From our private database of 35,600+ case briefs...
United States v. Rowe
United States Court of Appeals for the Second Circuit
414 F.3d 271 (2005)
Larry Rowe (defendant) shared child-pornography images hosted on his personal computer through a link posted on the preteen00 internet chatroom. Rowe’s post, under username “Tunlvd,” stated in relevant part that he was “offering: pre boys/girl pics.” The other posts on the preteen00 chatroom were variations on posts offering or seeking child pornography. To download any of Rowe’s pornographic images, the downloader needed to first upload an image to Rowe’s computer in exchange. Shlomo Koenig, a United States Secret Service agent, accessed Rowe’s computer through the link posted in the preteen00 chatroom and was able to view the extensive list of child-pornography images available for download. Based on Koenig’s findings, Secret Service agents executed a search warrant on Rowe’s home, during which agents seized over 12,000 child-pornography images from Rowe’s computer. Rowe admitted that he used the username “Tunlvd” on the preteen00 chatroom and that he knew it was illegal to possess, download, or share child pornography. The federal government (plaintiff) charged Rowe under Section 2251(c) of the United States Code for advertising to receive, distribute, or exchange child-pornography images. Rowe was convicted after a jury trial. Rowe appealed, arguing that his post in the preteen00 chatroom did not constitute an advertisement to distribute child pornography because it only offered “pre boys/girl pics” and made no explicit mention of child pornography. The government countered, arguing that Rowe did not need to explicitly state that he was offering to share child-pornography images because the preteen00 chatroom, where Rowe posted his advertisement, was a child-pornography exchange and the pornographic nature of all images on offer was implied.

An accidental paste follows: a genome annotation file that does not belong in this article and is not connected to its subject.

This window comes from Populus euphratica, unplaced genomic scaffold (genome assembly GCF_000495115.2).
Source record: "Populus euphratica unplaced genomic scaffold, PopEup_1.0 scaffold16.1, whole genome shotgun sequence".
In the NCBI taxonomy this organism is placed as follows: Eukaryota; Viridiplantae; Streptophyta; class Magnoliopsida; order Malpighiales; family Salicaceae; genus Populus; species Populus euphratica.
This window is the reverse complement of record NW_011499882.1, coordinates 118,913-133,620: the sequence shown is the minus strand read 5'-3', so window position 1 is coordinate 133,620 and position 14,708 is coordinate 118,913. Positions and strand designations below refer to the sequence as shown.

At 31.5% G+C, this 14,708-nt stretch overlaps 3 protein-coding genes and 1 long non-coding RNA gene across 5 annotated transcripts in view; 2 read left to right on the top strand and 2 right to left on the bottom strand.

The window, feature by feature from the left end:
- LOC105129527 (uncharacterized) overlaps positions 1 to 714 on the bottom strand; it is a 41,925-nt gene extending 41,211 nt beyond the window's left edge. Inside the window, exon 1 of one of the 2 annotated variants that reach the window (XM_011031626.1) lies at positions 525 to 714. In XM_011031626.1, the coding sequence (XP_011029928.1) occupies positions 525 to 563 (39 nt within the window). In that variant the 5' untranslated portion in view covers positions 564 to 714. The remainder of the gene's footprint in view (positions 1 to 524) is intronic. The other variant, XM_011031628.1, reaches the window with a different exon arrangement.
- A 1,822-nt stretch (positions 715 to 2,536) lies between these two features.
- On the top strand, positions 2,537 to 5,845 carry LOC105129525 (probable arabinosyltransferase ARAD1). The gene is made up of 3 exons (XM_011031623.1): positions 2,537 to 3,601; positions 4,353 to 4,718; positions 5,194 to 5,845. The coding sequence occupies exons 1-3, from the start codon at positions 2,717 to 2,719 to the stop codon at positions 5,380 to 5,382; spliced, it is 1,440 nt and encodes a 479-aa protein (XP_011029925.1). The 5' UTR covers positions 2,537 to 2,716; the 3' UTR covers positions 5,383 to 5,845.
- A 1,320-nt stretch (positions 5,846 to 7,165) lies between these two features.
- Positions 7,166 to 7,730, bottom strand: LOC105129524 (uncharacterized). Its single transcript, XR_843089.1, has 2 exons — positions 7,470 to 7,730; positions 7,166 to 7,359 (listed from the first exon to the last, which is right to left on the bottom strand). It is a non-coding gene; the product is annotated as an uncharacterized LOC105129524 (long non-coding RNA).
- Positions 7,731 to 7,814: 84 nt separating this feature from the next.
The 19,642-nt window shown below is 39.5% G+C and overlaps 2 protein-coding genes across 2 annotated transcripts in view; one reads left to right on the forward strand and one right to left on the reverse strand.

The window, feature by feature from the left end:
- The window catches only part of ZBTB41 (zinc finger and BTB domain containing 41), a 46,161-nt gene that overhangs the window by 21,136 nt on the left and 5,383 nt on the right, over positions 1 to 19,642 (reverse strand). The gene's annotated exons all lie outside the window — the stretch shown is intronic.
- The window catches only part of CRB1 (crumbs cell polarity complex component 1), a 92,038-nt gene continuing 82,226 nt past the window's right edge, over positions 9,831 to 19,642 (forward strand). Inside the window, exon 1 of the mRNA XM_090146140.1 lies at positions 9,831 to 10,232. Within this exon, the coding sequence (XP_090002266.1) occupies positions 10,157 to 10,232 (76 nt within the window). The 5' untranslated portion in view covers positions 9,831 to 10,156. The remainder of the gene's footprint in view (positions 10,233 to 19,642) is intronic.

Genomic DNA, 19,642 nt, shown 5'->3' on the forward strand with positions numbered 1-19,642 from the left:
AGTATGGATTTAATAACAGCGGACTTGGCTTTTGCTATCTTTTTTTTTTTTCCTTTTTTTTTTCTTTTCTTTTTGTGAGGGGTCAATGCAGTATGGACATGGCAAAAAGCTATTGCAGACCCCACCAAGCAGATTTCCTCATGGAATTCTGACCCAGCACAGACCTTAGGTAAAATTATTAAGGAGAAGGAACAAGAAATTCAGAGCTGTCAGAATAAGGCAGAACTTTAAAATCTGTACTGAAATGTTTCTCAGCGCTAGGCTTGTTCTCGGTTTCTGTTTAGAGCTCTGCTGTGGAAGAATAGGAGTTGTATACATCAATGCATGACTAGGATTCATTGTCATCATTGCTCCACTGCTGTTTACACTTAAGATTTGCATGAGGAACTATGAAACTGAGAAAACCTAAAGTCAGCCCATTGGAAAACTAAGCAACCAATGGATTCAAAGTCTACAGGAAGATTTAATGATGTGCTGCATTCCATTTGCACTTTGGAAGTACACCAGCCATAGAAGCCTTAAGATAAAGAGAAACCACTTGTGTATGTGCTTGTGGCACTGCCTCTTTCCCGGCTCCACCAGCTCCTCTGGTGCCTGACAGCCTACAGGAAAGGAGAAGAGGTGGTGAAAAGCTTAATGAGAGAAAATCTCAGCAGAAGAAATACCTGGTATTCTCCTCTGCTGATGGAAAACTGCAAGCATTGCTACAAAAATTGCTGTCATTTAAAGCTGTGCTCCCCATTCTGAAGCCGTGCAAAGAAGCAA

Rule of Law
Holding and Reasoning (Feinberg, J.)
What to do next…
Unlock this case brief with a free (no-commitment) trial membership of Quimbee.
You’ll be in good company: Quimbee is one of the most widely used and trusted sites for law students, serving more than 620,000 law students since 2011. Some law schools—such as Yale, Berkeley, and Northwestern—even subscribe directly to Quimbee for all their law students.Unlock this case briefRead our student testimonials
Learn more about Quimbee’s unique (and proven) approach to achieving great grades at law school.
Quimbee is a company hell-bent on one thing: helping you get an “A” in every course you take in law school, so you can graduate at the top of your class and get a high-paying law job. We’re not just a study aid for law students; we’re the study aid for law students.Learn about our approachRead more about Quimbee
Here's why 620,000 law students have relied on our case briefs:
- Written by law professors and practitioners, not other law students. 35,600 briefs, keyed to 984 casebooks. Top-notch customer support.
- The right amount of information, includes the facts, issues, rule of law, holding and reasoning, and any concurrences and dissents.
- Access in your classes, works on your mobile and tablet. Massive library of related video lessons and high quality multiple-choice questions.
- Easy to use, uniform format for every case brief. Written in plain English, not in legalese. Our briefs summarize and simplify; they don’t just repeat the court’s language.